Snowfoot somehow found her way back to Dargon. After hiding my three treasures, I ate a supper large enough for three. Uncle Lavran chewed me out for vanishing for two days, but not as hard as I had feared. In fact, his final words on the subject revealed where he thought I had been for so long – “Next time you decide to go wenching, Midsummer’s Day or not, don’t get so involved that you forget to come home!” Leriel laughed along with the rest of us at that, but she kept my secret – I didn’t tell anyone where I had been, but she alone knew for sure that I hadn’t gone ‘wenching’. My three treasures were safely hidden away, awaiting our joint destiny.

 

***

 

My life became strange after that Midsummer’s Day when I was 16. Being led across leagues of forest to claim three treasures was just the beginning.

 

The most common strangeness was the scent of roses that came to me in the most unlikely places. I soon learned that no one else could smell the roses and I stopped commenting on them, but I soon grew used to the occaisonal waft of fragrance and it came to be soothing and somehow reassuring to smell the flowers my sister loved so much.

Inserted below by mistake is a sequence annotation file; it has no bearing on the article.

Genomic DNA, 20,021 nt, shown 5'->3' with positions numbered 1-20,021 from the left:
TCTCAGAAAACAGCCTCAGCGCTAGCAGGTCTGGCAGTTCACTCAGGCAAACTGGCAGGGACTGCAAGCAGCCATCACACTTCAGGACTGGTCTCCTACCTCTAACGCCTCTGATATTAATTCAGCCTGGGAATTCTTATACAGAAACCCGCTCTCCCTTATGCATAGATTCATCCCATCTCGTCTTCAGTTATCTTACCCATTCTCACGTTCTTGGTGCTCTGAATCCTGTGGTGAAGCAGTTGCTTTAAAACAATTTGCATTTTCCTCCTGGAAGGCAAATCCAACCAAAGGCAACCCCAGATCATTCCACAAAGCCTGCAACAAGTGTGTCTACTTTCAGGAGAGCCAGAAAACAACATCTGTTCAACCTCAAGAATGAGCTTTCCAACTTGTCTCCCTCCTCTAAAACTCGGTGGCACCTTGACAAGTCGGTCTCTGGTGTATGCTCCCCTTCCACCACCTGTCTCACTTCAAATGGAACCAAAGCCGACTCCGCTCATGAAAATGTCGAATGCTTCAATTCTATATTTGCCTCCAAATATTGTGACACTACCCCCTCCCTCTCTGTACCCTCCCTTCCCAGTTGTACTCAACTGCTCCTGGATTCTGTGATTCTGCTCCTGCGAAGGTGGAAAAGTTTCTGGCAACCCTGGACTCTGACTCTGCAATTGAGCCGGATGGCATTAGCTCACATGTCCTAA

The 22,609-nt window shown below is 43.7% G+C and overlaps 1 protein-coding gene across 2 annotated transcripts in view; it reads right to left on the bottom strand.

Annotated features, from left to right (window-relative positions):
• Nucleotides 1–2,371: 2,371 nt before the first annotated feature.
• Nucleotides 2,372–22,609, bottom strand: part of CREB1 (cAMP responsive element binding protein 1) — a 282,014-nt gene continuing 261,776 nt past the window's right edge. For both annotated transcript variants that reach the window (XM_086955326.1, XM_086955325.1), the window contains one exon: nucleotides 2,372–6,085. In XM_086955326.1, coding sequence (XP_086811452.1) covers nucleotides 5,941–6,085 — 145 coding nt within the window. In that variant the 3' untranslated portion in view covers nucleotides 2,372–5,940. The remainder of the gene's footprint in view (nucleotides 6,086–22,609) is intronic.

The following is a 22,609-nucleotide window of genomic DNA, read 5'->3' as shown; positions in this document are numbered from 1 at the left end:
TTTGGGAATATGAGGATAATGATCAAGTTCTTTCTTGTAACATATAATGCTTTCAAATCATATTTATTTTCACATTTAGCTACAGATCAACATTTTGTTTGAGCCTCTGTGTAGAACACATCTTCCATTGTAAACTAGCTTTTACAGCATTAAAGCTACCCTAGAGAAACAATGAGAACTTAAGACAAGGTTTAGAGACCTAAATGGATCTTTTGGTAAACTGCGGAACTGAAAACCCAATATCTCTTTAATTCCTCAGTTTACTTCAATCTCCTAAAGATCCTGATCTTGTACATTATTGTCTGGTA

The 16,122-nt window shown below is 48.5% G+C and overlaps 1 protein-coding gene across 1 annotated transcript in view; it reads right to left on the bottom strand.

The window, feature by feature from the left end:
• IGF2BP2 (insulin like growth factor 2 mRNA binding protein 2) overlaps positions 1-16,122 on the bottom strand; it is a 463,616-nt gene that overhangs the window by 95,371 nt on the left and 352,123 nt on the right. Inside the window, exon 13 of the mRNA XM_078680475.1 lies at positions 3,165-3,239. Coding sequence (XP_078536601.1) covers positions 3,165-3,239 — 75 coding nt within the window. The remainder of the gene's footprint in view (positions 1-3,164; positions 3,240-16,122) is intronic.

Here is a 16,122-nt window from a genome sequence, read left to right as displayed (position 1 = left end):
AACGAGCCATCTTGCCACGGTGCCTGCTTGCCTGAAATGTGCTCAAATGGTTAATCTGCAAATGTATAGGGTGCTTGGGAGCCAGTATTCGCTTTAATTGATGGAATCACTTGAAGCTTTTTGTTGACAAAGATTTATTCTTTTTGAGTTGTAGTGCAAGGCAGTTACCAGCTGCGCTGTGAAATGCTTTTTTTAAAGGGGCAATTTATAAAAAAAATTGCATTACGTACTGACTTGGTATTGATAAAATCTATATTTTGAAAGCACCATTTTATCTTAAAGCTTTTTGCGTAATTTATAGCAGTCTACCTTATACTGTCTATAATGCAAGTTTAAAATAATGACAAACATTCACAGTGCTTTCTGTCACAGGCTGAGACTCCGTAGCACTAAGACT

And then there was the sourceless help I received at times. Once, I was walking home alone from a bar through the seedy part of town. It wasn’t a safe place to be after dark and alone, but I was just tipsy enough not to take the longer way around. As I approached a particularly dark alley, I smelled the roses and something urged me to turn back. As I obeyed, four mean-looking man rushed out of the alley mouth and gave chase. I was far enough away and fast enough to escape but without the warning I would have been in trouble.